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I look forward to seeing it with paint applied.


Me too!! Thanks for the kind words of encouragement.

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Here is the late night update, again shamelessly copying from the work of @modelling minion I started to make the fairings for the front aerials by shaping some 1.25mm rod: 




I'm sure MM won't mind but here is his photo I am mainly using for this:



With a second one created this is how they looked attached:




I have drilled them with 0.4mm holes which you can just about make out.




Next another MM tribute, I drilled out some slots and holes for the aerial wire as indicated with the arrows here:




For reference, here are MMs photos:






My thinking is that aerodynamic oval Strutz would give the best representation of the aerial posts so I shaped some accordingly: 




Next the navigation lights, moulded in solid plastic on the kit but of course better made from some coloured clear material:




The kit also has them quite overscale as is often the case:






Before knifing and sanding them off I did make a dimensioned sketch but as I say these are far too big and smaller replacements will be required later:




Here it is gone:




The other side has also been sorted. Well that's about as far as I've got tonight. Still quite a bit more to do before any primer gets applied but I am hopeful that will happen in the light of morning and then get the first of the exterior top coats applied.


Bye for now,



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14 hours ago, Nigel Heath said:

I'm sure MM won't mind

I don't mind at all Nigel, feel free to use any of my pics which you think are useful.

Looks like you're on top of all the little additions and alterations needed on the outside of the fuselage.Those molded on nav lights were way too big and definitely needed sorting.

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Despite my hopes of getting some primer applied today that sadly didn't happen - I've just been working more on the added details. I felt the aerial mast would look better with a more tapered profile so sanded it down accordingly:




Next for the red light on the rear pylon I added a base punched out at 2mm with a 1.2mm hole:




Here is a picture of what I was aiming at:




Next the tie down loops on the sponsons which look like this:




I made this out of 0.4mm brass rod soldered on to a loop like this:




It's a bit overscale but I frankly couldn't make it any smaller with the tools to hand:




In making the second loop I demonstrate what happens when too much solder is applied:




I sorted that out by using some twisted tinned wire to wick out the excess solder:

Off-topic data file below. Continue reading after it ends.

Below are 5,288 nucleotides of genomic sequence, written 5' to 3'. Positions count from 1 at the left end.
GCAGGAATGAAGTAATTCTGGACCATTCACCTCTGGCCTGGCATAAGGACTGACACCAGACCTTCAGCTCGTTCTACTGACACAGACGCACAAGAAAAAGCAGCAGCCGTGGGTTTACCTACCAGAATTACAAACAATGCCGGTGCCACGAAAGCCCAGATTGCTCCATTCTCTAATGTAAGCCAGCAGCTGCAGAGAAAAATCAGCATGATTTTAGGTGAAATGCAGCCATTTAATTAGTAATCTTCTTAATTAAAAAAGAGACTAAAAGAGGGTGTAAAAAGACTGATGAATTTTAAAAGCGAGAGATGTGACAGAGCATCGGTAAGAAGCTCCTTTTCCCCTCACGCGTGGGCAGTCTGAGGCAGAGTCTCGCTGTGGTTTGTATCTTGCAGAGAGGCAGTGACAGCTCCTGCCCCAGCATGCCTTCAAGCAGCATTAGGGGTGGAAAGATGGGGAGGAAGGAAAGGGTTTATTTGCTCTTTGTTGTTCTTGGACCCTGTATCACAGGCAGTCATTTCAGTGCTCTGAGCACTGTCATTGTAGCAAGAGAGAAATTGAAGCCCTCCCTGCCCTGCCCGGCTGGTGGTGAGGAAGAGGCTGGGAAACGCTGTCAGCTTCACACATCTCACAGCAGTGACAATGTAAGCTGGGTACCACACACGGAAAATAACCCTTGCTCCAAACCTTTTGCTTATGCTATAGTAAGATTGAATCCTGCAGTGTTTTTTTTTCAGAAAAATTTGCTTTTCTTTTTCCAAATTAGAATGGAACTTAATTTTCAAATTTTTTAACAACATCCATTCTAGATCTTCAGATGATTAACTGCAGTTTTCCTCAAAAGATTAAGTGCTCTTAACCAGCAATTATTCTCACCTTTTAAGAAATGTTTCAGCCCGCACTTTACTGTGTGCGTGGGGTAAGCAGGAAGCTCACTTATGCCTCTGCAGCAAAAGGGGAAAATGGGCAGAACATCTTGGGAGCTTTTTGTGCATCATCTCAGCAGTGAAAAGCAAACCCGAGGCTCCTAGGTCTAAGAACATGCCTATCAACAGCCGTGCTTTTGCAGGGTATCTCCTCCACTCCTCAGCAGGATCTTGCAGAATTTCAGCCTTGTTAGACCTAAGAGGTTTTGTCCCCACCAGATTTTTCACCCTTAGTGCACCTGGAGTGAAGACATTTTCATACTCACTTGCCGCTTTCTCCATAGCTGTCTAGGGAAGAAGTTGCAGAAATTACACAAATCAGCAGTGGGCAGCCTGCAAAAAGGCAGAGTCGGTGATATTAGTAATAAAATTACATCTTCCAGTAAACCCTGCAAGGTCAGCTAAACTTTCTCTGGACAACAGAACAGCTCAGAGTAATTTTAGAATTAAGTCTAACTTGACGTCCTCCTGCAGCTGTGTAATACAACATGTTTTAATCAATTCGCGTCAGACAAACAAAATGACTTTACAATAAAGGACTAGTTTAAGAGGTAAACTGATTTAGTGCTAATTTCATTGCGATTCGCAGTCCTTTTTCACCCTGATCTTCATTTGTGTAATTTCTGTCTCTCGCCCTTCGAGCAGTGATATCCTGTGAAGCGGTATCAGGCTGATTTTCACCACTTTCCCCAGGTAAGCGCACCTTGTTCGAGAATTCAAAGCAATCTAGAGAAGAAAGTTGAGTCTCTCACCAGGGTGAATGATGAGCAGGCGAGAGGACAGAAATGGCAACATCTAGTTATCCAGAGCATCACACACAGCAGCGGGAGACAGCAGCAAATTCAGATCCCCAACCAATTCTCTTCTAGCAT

A tricky masking job around the engine intakes was tackled using a combination of 4.8mm punched discs of tape and Microscale liquid masking:




In my experience a couple of more coats on that is probably a good idea. Next I think I'll mask up the cabin windows, hopefully the AM set will be up to the job.


Bye for now,



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Wow - I tip my hat not only to the amount of detailing but in the time you've managed to fit it all in!! Really looking forward to seeing paint on the outside.  :smile:

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Next when trying to apply the first bit of cabin masking disaster strikes and this glazing pops out:




Rats, double rats and mega rats, a most unwelcome development.


I searched out my window replacement tool, slightly modified it and did what I probably should have done in the first place and roughened up the joining surfaces then mounted it up with a small blob of Blu Tack:




Well the first attempt was a failure, it was a race against time of course but I managed to remove the 2k epoxy from the glazing before it completely cured. It was like a gynecological exercise I could have done without: 




Luckily after a second mix of epoxy I got a successful result:




There was a little bit of glue on the window which I managed to remove with a Tamiya cotton bud and IPA. What a complete pain.


Anyway continuing with the cabin window masking the folks at E-Z Masks reckon their rectangular strips of slightly intractable plastic masking can be used for the bubble windows. I don't  know what kind of substances those guys have been smoking but this would never work in a million years - honestly can you imagine?